Some of the top thinkers about the future of space visited Seattle this week as part of the U.S.-Japan Space Forum. The forum, supported by the Maureen and Mike Mansfield Foundation and the Japan-United States Friendship Commission, is a standing committee of policy experts who meet regularly to sort out the challenges and opportunities for the two countries and more. The group had two days of private meetings in town, followed by a public symposium Wednesday at the Museum of Flight. Saadia Pekkanen, a professor at the Jackson School of International Studies at the University of Washington and a co-chair of the forum, said there was good reason to bring the discussion to Seattle.
“Seattle is in many ways the new hub for space policy, bringing together a combination of billionaire interest, technical workforce talents, and also shared passion on the part of educational institutions like the Museum of Flight to take and advance our understanding of space,” Pekkanen said. She added that space is no longer dominated just by governments, and that the list of important partners includes longtime contractors such as Boeing and all of the newcomers in commercial space as well.
“We are also dealing with a world that is no longer just dominated by Western players,” Pekkanen said. “The most ambitious space players, I would say, are actually found in Asia—not only ambitious but also very competent.”
With so many countries and companies getting into the space business we have to examine our old assumptions.
“We can no longer take the rules of the game—the normative, the legal, the policy, and the regulatory frameworks that have really shaped global space affairs—for granted,” Pekkanen said. Shaping that discussion, she said, is a big part of what the U.S.-Japan Forum is all about.
Roy Kamphausen, the vice president of the National Bureau of Asian Research, spelled out six challenges for space and security in the Asia-Pacific region. These include China’s space expansion, conflict with North Korea, the evolving and complex relationship between China and Russia, Southeast Asia’s reluctance to act on military and security questions, and changing priorities and resources for the United States and Japan.
Hiroshi Yamakawa, a professor from Kyoto University, noted that space debris and possible threats to assets in space also present challenges. Yamakawa presented a history of collaboration in space between the U.S. and Japan, which he said goes back more than 50 years.
“It’s a very long and sustainable cooperation since the beginning of the space age,” Yamakawa said, noting Japan had recently extended its commitment to work with the International Space Station until at least 2024. “I hope that this cooperation will last at least until 3016.”
Collaboration in space
Collaboration in space comes down to pretty practical matters. For one, few countries have the funds to go it alone in space any more.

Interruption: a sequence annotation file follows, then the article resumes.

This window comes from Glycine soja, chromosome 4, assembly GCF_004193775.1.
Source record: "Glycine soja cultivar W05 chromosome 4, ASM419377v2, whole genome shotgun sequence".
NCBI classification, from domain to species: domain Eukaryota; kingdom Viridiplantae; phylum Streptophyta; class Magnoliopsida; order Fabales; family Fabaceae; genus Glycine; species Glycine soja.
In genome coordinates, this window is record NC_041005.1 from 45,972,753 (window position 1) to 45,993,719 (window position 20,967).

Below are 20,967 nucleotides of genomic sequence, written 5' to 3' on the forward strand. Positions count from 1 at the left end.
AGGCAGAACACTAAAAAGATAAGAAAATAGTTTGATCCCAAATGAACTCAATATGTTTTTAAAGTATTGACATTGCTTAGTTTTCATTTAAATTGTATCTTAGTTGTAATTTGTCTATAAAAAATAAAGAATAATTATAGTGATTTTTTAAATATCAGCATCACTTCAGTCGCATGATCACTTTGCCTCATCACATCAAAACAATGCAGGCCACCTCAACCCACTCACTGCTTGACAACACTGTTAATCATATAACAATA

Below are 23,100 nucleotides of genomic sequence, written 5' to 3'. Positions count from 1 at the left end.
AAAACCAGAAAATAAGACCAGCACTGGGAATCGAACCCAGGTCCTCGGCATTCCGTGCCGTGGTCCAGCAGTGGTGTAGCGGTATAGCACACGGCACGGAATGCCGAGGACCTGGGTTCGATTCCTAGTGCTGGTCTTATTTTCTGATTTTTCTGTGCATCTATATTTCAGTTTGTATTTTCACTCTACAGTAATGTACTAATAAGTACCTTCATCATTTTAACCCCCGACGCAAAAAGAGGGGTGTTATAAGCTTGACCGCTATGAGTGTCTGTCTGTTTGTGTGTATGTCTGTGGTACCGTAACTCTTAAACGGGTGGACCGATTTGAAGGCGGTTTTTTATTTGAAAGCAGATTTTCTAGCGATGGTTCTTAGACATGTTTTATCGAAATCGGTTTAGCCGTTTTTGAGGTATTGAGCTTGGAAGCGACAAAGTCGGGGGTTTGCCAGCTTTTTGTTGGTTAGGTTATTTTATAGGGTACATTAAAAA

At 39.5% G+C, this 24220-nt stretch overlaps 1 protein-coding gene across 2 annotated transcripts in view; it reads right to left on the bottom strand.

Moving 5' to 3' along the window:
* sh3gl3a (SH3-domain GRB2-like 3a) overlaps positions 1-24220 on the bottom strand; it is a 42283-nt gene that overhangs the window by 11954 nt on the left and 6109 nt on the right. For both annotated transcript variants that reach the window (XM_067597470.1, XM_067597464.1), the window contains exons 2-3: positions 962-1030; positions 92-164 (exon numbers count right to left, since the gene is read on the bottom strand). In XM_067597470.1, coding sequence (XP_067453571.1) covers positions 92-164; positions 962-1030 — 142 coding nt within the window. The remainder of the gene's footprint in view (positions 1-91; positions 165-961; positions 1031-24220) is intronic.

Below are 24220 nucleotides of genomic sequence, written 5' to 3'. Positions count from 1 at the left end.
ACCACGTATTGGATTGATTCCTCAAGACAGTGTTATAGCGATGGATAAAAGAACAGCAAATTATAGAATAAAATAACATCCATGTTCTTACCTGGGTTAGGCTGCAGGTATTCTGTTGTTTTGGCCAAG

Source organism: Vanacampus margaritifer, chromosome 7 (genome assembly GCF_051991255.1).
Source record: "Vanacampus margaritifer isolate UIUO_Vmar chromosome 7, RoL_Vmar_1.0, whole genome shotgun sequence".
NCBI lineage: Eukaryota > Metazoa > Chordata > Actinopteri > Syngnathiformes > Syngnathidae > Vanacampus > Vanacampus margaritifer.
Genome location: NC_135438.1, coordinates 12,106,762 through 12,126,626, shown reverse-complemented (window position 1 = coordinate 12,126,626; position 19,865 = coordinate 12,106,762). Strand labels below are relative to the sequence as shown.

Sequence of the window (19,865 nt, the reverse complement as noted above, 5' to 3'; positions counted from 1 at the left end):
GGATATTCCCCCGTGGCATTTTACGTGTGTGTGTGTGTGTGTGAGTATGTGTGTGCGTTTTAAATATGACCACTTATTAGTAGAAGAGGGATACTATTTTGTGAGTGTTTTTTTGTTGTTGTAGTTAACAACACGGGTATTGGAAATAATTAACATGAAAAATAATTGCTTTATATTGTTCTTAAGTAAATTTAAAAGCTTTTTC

“This backdrop of real threats, favorable policy environment, and budgetary constraints creates an environment that necessitates greater collaboration in space and defense,” said Ron Lopez, director of Asia-Pacific business development for Boeing. “We’re talking about the bringing together of superior technologies with skills and know-how to develop value-added, cost-effective solutions.”
“The purpose of collaboration is really to do more with less,” Lopez added.
Collaboration is not a new idea. Shoichiro Asada of Mitsubishi Heavy Industries pointed out that U.S. and Japanese companies have already worked together on missile defense systems, jet fighters and engines, and other systems.
“Until now, industries in the U.S. and Japan have had a good relationship in space and defense,” Asada said. He had five suggestions about how that could be made even more productive. These include promotion of collaboration between governments and of an open-door policy for government procurement, harmonizing of procurement rules and of requirements and specifications for projects, and standardizing parts, which he admits can be a challenge when few of certain items are produced.
John Mittleman, expert on maritime domain awareness with the U.S. Naval Research Lab, gave an interesting presentation about the huge quantities of data available, especially from small satellites. We can pinpoint practically every ship at sea as we work on security considerations. Information about what is happening on the oceans can also inform us about other challenges, such as resource issues, energy, and climate change. There’s so much data that Mittleman says machines are going to have to do a lot of the heavy thinking.
“Machine learning embedded in big-data analytics will rival human all-source analysis, with one important distinction: the volume of information they can handle will far surpass the speed and capacity of the world’s entire corps of intelligence analysts,” Mittleman said. “Very useful information can be pulled from massive troves of data, whether the data comes form satellites, drones, every car on the highway, every smart phone in your pocket, or anywhere else.”
Can computers really think and understand? Mittleman said the premise of the 2015 film Ex Machina is not all that far-fetched.
“Machine learning can and does discover very complex relationships, hidden relationships, that look an awful lot like human intuition,” he said. “We’re beginning to see real, live, effective understanding coming from the conjunction of persistent, multi-source data with high-speed, high-volume data analytics.”
There’s a fascinating and important future ahead in space, and Seattle people and companies will have a big part to play.